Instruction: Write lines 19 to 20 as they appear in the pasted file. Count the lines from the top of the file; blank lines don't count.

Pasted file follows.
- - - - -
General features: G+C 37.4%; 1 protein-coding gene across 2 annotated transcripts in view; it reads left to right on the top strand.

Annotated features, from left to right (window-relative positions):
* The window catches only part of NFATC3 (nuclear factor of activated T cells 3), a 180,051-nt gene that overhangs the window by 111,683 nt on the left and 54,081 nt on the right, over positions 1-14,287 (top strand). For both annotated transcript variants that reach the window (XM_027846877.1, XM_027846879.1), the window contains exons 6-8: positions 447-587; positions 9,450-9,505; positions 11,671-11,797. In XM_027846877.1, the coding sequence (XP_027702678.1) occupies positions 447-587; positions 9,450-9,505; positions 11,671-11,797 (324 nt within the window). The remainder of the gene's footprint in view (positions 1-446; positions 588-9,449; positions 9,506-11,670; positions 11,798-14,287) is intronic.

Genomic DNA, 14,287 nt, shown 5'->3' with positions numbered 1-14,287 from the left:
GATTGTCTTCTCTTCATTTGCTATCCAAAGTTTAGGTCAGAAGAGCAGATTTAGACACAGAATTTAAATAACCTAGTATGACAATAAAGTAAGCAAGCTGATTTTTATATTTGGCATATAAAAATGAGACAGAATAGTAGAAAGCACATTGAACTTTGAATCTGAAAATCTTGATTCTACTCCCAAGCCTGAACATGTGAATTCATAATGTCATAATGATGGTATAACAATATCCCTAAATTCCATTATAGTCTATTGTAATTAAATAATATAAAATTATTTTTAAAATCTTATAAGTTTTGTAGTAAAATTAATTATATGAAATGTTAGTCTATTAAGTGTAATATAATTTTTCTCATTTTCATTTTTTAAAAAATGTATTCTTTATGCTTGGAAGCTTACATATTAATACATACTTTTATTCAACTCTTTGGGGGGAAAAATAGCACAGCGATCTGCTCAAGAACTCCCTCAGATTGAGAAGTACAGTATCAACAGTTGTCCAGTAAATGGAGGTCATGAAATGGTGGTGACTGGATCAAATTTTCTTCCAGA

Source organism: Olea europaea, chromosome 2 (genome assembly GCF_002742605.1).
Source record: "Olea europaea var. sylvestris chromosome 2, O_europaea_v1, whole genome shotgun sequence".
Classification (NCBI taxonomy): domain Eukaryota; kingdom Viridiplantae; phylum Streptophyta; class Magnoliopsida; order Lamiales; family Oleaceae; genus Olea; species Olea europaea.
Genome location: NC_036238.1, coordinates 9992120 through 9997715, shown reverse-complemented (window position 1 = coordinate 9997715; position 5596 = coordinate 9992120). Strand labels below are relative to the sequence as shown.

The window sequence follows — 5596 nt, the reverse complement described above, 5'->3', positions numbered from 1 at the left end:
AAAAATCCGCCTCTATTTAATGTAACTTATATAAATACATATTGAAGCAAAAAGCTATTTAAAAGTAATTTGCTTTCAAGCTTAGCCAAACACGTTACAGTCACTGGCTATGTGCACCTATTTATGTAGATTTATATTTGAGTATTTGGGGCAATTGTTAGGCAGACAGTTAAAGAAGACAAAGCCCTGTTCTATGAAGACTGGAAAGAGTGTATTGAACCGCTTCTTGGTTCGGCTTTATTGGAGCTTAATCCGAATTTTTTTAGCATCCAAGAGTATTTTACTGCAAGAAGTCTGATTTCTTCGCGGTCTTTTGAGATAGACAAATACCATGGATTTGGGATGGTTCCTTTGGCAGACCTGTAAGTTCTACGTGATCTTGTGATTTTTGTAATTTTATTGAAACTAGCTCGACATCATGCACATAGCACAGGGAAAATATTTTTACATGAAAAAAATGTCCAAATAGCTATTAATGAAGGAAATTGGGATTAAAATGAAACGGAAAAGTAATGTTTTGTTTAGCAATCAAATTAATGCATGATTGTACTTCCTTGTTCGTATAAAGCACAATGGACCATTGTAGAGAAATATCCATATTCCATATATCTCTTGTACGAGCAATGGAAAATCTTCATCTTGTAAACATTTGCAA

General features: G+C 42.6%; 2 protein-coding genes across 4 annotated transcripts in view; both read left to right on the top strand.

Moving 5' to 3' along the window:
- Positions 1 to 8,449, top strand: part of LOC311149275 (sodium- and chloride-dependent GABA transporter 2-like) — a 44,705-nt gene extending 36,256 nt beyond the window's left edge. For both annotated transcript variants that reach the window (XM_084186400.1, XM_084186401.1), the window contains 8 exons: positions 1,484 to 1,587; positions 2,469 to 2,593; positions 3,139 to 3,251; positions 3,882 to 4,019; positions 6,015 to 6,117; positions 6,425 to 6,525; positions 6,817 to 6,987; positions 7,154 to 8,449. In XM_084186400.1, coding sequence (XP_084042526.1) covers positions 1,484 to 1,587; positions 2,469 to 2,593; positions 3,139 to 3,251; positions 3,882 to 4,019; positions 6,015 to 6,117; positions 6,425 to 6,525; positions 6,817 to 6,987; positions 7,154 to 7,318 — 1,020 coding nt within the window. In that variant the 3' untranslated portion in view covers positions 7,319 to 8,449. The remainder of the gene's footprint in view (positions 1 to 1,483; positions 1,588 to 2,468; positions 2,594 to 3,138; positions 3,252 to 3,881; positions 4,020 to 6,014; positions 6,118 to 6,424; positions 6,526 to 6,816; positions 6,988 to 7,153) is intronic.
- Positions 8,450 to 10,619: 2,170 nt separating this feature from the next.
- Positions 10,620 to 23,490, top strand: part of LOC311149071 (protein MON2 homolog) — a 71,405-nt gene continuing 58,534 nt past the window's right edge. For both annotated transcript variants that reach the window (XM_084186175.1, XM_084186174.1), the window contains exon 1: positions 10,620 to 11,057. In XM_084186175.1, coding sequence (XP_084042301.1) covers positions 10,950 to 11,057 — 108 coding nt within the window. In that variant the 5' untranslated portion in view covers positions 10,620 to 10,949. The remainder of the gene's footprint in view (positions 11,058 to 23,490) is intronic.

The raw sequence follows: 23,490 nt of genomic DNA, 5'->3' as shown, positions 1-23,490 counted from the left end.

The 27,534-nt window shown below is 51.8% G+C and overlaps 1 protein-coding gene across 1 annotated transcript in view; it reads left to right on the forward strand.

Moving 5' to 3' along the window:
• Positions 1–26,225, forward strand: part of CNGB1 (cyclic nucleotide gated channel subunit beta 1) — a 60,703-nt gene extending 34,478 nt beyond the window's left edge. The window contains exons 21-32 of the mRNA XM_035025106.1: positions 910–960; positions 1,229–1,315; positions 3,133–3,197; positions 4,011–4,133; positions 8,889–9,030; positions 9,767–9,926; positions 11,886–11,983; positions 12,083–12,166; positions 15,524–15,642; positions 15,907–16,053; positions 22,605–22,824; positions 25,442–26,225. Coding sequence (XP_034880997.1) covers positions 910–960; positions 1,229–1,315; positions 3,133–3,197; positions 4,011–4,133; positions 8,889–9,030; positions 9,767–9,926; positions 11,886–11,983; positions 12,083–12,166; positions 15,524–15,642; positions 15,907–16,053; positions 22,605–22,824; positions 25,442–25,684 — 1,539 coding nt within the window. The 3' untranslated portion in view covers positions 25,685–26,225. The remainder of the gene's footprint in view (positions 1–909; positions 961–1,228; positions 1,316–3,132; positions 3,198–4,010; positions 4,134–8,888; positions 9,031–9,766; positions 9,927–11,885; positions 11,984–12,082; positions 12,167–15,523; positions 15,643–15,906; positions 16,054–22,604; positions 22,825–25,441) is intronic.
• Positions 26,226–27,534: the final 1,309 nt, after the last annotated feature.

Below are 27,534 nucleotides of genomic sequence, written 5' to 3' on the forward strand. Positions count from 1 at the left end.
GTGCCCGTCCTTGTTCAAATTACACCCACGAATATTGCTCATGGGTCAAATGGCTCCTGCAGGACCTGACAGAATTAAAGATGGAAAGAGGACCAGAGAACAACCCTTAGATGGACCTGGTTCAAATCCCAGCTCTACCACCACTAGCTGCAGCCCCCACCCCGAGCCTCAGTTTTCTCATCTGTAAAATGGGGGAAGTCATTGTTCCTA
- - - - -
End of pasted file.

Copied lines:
Moving 5' to 3' along the window:
• Positions 1–26,225, forward strand: part of CNGB1 (cyclic nucleotide gated channel subunit beta 1) — a 60,703-nt gene extending 34,478 nt beyond the window's left edge. The window contains exons 21-32 of the mRNA XM_035025106.1: positions 910–960; positions 1,229–1,315; positions 3,133–3,197; positions 4,011–4,133; positions 8,889–9,030; positions 9,767–9,926; positions 11,886–11,983; positions 12,083–12,166; positions 15,524–15,642; positions 15,907–16,053; positions 22,605–22,824; positions 25,442–26,225. Coding sequence (XP_034880997.1) covers positions 910–960; positions 1,229–1,315; positions 3,133–3,197; positions 4,011–4,133; positions 8,889–9,030; positions 9,767–9,926; positions 11,886–11,983; positions 12,083–12,166; positions 15,524–15,642; positions 15,907–16,053; positions 22,605–22,824; positions 25,442–25,684 — 1,539 coding nt within the window. The 3' untranslated portion in view covers positions 25,685–26,225. The remainder of the gene's footprint in view (positions 1–909; positions 961–1,228; positions 1,316–3,132; positions 3,198–4,010; positions 4,134–8,888; positions 9,031–9,766; positions 9,927–11,885; positions 11,984–12,082; positions 12,167–15,523; positions 15,643–15,906; positions 16,054–22,604; positions 22,825–25,441) is intronic.